Chapter

Driving Aphrodite from the World

Kathy L. Gaca

in The Making of Fornication

Published by University of California Press

Published in print April 2003 | ISBN: 9780520235991
Published online March 2012 | e-ISBN: 9780520929463 | DOI: http://dx.doi.org/10.1525/california/9780520235991.003.0008
Driving Aphrodite from the World

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This chapter examines Tatian's reasons for thinking that Christians must reject sexual activity altogether in order to be saved. It also uses the extant fragment from Tatian's On Perfection according to the Savior and his Oratio ad Graecos. The chapter then investigates the Greek ideas which motivated Tatian to declare that sexual activity is contrary to the way of God. Tatian believes that the Greek gods tangibly exist and that they have the powers traditionally associated with them in Greek religion, Homer, and astrology. A discussion on Tatian and the early Christian dilemma between choosing God or Aphrodite is also presented. Tatian reinterprets the Prophets' and Paul's ideas about God's punishment of his spiritually adulterous people. The theme of soul therapy allows him to recreate the metaphor of adultery in the Prophets and Paul. Tatian's principle of sexual renunciation has not become the dominant mode of Christian sexual mores.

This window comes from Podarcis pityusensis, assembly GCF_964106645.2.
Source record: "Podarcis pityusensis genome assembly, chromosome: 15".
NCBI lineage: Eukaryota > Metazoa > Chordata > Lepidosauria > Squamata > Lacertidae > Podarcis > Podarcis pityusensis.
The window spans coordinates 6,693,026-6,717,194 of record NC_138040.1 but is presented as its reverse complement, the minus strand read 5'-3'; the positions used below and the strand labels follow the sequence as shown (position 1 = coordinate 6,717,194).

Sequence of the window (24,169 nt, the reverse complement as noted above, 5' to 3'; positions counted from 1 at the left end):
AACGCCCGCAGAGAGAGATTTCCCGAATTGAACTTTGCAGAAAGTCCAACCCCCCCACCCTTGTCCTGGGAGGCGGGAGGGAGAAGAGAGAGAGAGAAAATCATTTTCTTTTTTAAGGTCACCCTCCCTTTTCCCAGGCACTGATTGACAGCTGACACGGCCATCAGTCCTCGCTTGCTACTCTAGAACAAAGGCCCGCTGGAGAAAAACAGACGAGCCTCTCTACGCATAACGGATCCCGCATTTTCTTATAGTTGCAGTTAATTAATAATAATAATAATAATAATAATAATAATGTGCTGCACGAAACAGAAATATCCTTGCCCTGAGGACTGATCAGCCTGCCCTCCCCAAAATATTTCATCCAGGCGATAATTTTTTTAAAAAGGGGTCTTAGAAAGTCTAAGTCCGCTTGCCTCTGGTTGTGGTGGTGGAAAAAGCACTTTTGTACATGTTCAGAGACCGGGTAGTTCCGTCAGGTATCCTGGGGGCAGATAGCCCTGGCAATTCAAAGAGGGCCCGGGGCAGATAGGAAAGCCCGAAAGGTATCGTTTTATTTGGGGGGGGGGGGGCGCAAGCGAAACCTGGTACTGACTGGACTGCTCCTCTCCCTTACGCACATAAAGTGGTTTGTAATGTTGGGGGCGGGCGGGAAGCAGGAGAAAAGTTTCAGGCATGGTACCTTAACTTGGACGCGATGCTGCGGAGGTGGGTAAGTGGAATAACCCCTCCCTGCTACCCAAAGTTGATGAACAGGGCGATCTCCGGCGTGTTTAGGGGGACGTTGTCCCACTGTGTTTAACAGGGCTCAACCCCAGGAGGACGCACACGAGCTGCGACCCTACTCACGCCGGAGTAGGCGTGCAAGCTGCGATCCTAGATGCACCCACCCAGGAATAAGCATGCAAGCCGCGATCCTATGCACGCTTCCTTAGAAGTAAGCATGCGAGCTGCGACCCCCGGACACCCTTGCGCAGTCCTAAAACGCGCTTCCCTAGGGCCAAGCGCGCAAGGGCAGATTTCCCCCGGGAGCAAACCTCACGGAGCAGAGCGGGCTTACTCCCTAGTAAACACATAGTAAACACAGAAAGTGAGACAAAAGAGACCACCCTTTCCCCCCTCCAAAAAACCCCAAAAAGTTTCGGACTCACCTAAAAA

Keywords: Tatian; God; Christian sexual mores; Aphrodite; Prophets; Paul; sexual renunciation

Chapter.  13052 words. 

Subjects: Classical Philosophy

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